Having Your Nationality Stolen by a Madman

Talyn Rahman-Figueroa, CEO of Grassroot Diplomat, reflects on the actions and global repercussions of a Head of State gone rogue.

Photo Credit: Duncan Rawlinson

Photo Credit: Duncan Rawlinson

In my last post, I talked about how a civil servant commented that I was going rogue by creating new grounds for diplomacy from the outside. How about if your Head of State went rogue and started to do whatever they wanted to do, completely acting beyond national, party AND the people’s interest? When one publically and very clearly speaks out of line, damages decades of diplomatic relations with an unsophisticated tongue, and literally shoves people out of the way for a photo call, what do you do about it?

There have been reports with diplomats’ sidelining their boss and quietly not agreeing with the decisions that are being made up top. When one can’t agree with one’s government, conducting diplomacy for one’s own country becomes very difficult and you start to walk the fine line on whether your own values and ethics are at risk from total combustion.

I recently had an alarming discussion with my husband, who was so upset about the buffoonery actions of his Head of State that he wanted to burn his own flag. His national flag, at that moment of anger, no longer signified values he cherished so much – not when the Head of State was making a mockery out of values that were so deeply rooted into the culture and history.  At that moment in time, he had no nationality.

When a Head of State goes rogue, how does that make a citizen feel? How does the actions of a government reflect back on the citizen that one was meant to represent? Least of all embarrassed…it’s as bad as having one’s nationality stripped away, leaving them feeling as though they don’t know who they are and where they belong anymore. The severity of such actions are real, and the damage these actions are having on the minds and psychology of expats operating in foreign lands are even more profound than those back home.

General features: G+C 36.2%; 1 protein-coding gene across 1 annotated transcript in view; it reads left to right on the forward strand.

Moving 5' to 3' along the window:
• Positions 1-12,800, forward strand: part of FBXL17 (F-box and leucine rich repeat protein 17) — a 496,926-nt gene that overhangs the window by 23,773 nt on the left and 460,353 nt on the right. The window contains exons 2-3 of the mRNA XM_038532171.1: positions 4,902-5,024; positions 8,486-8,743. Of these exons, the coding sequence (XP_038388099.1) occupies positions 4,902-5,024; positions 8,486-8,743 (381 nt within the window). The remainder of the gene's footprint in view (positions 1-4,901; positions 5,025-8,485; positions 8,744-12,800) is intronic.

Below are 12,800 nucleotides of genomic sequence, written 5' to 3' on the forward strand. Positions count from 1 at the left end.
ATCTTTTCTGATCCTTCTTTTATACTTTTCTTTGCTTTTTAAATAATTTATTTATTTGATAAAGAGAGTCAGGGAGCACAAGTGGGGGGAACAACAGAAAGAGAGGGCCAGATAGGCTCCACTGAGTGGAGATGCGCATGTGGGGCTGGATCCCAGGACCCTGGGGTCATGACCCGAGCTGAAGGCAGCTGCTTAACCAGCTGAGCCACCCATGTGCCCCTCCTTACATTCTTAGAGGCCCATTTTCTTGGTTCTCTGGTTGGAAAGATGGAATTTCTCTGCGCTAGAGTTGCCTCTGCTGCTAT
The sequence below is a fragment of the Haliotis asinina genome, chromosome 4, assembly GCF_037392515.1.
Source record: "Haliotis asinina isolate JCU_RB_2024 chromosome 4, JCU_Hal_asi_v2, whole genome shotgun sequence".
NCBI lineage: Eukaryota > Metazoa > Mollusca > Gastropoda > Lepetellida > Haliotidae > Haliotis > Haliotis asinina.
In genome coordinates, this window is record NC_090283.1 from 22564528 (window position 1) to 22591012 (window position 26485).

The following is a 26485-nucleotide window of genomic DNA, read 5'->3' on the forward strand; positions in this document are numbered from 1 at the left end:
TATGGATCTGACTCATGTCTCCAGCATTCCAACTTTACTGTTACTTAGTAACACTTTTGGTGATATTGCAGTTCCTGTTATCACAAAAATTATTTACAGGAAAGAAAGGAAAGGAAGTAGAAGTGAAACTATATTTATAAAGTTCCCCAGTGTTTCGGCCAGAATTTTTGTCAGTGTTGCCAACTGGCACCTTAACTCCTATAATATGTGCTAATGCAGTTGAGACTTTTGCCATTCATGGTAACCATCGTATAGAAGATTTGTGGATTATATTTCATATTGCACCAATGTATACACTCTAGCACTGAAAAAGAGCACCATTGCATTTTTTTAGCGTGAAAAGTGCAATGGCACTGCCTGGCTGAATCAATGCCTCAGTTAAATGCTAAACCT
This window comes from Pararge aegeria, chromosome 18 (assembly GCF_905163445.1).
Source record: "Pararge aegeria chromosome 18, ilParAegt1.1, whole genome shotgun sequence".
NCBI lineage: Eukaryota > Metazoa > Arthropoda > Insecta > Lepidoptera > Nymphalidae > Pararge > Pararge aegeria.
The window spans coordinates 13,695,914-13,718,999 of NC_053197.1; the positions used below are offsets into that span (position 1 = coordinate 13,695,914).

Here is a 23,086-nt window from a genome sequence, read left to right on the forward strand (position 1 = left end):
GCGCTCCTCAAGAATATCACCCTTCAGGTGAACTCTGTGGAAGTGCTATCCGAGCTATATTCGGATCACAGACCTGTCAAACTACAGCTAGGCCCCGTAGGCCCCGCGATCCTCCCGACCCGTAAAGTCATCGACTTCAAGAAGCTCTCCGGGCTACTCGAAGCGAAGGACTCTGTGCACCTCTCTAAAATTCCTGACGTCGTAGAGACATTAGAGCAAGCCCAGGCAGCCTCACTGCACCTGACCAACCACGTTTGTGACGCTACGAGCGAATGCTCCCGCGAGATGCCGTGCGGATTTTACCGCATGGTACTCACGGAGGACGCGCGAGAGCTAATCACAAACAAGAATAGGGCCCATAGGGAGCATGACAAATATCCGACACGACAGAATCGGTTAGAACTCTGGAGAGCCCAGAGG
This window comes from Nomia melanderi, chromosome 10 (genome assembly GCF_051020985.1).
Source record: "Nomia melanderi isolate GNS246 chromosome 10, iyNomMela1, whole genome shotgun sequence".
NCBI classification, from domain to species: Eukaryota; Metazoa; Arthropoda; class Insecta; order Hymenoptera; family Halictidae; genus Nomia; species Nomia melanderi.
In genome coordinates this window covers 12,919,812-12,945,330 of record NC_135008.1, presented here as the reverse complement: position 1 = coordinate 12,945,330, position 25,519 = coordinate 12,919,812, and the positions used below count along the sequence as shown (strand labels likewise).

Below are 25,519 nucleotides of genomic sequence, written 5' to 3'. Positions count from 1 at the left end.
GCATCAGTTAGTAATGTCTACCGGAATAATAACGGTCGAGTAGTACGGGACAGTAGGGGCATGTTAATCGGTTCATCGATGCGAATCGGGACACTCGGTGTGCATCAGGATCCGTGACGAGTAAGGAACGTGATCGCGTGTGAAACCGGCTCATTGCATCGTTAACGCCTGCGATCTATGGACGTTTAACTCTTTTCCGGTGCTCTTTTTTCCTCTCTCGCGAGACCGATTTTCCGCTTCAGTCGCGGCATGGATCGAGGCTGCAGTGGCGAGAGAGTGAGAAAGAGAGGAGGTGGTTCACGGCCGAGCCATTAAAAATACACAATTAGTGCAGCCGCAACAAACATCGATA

At a diplomatic level, we never think about how the way we represent our country has a profound impact on the citizen’s we are meant to represent, and this is a fundamental problem in our current system and training of diplomats. On the world stage, we need the best reflection of our country so that we, within that country, can stand tall with pride for good reason. Hiding one’s face in utter shame and anger is not a feeling one usual elicits with official and international representation.

We live in unprecedented times where anything goes. Having said that, it makes me more and more defiant to see through my mission to modernise the practices of diplomacy. We must learn to be fluid and flexible at the face of the most outrageous of circumstances. We can’t shy away when clearly others don’t. We must be bolder, stronger, more dynamic in the face of confusion and utter beguilement. We must change how we represent and do the work of diplomacy at the most grassroots level.

So, what will you do to ensure that your values are not being chewed up by your government? How do you protect yourself and represent your country in the best light in the worst case scenario? Leave your comments in the post and share your opinion.

If you haven’t done so already, you can listen to our free podcasts ‘Grassroot Diplomat Talks’ on iTunes, Soundcloud and Blubrry. We have a whole host of advice on alternative routes to diplomacy to help create modern diplomats in a fast-changing world.

Serving you with hope and respect,

Talyn Rahman-Figueroa
CEO, Grassroot Diplomat

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